When all the training has been logged, when all the gear and food and equipment have been gathered, when you’ve said goodbye to your family and friends, get on the plane, travel for days through a foreign culture, you finally get to the mountain. There you unpack your gear, spend a few sleepless nights acclimatizing to 19,000ft, eat questionable food, and crap over a hole in the rocks with the wind blowing stinky, damp, nylon tent material against your face at a time when both hands are generally preoccupied with other tasks. It’s only then, after all that, that finally you are ready…ready to start the hard part: the actual climbing.
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Then, just as you gather all the mental, physical, and emotional strength you’ve reserved for your first day on the mountain, you suddenly feel a sting in the back of your throat, which progresses overnight into a full raw burn, then settles into your lungs until you wake up the third morning coughing up handfuls of what looks like chewed green peas.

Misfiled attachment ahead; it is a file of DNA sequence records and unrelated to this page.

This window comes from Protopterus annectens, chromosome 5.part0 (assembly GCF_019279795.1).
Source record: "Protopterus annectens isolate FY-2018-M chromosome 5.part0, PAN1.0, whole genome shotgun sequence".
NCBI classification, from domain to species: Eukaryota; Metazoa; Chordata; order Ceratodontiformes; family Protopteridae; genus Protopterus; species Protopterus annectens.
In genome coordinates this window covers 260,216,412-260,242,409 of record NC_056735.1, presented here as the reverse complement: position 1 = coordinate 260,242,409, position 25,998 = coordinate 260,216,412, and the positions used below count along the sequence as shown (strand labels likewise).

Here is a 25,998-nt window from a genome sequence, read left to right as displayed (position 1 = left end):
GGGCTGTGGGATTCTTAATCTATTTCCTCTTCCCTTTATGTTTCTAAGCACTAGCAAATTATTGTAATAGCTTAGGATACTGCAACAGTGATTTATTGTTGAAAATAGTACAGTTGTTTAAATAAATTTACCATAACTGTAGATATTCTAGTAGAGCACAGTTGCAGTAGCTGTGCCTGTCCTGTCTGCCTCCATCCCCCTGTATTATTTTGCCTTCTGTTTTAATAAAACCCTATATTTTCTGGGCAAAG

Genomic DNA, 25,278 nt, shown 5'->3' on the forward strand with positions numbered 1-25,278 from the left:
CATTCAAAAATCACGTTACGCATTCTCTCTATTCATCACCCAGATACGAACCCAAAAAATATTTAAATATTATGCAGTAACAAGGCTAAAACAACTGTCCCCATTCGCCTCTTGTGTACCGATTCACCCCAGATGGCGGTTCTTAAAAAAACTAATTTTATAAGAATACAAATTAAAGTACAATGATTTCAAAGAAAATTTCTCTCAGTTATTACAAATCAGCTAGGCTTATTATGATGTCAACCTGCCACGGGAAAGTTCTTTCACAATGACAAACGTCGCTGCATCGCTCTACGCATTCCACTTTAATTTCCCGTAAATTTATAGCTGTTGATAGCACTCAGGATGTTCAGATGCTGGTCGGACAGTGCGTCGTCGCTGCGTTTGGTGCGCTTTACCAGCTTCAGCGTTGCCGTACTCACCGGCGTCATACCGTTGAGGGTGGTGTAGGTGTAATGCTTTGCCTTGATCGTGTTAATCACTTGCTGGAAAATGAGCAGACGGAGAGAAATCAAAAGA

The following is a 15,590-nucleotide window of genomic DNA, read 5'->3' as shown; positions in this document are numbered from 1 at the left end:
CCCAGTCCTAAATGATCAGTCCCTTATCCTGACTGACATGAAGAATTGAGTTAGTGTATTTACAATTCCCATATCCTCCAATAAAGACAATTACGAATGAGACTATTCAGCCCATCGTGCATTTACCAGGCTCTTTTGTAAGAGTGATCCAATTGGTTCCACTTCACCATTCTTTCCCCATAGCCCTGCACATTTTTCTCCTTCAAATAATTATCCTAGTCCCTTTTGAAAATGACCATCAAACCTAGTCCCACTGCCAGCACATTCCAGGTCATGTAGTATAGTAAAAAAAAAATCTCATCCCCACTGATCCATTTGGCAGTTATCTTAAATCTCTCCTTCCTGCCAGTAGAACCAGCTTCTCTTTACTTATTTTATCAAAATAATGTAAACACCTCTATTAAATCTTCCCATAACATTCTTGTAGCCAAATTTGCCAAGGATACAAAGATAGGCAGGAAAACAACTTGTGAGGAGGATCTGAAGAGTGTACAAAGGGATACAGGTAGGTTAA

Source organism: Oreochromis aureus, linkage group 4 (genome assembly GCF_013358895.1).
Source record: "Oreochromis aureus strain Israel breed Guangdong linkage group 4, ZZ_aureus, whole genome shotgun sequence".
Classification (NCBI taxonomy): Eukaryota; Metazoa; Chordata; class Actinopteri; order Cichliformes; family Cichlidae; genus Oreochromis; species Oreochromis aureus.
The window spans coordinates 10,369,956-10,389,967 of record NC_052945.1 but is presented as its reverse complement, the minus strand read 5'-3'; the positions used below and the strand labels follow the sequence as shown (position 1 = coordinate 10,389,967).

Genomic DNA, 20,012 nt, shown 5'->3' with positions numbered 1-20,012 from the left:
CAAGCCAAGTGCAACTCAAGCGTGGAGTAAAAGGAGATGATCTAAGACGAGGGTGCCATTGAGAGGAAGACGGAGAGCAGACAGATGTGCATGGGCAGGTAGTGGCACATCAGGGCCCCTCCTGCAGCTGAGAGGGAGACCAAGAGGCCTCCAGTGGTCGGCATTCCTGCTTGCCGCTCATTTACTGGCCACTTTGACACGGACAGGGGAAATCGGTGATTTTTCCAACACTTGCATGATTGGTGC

It’s then that you realize that all your training, preparation, and intentions to do something really grand, have all come crashing to terra firma because of a brainless, infinitesimally small microorganism, with nasty intentions more willful and powerful than your own. The viral irony.
So, after descending from base camp and spending 4 nights at a remote enclave called Yanglekharka at 13,000ft, my big, strong, powerful and fully-in-control mind and body has finally whipped that microorganism into shape, expelling it, along with 10 pounds of body weight, back into the local ecosystem. Of course, by now I’m sure the same virus has already returned to base camp via some porter’s shoe, and will greet me- with tongue sticking out- at my un-triumphant return tomorrow, having reclaimed its home on stinky, damp, nylon tent material, awaiting high fiber meals and breezy days.
Mountain Lesson #1259: Control is illusory.
Proof: A tiny virus is stronger than you.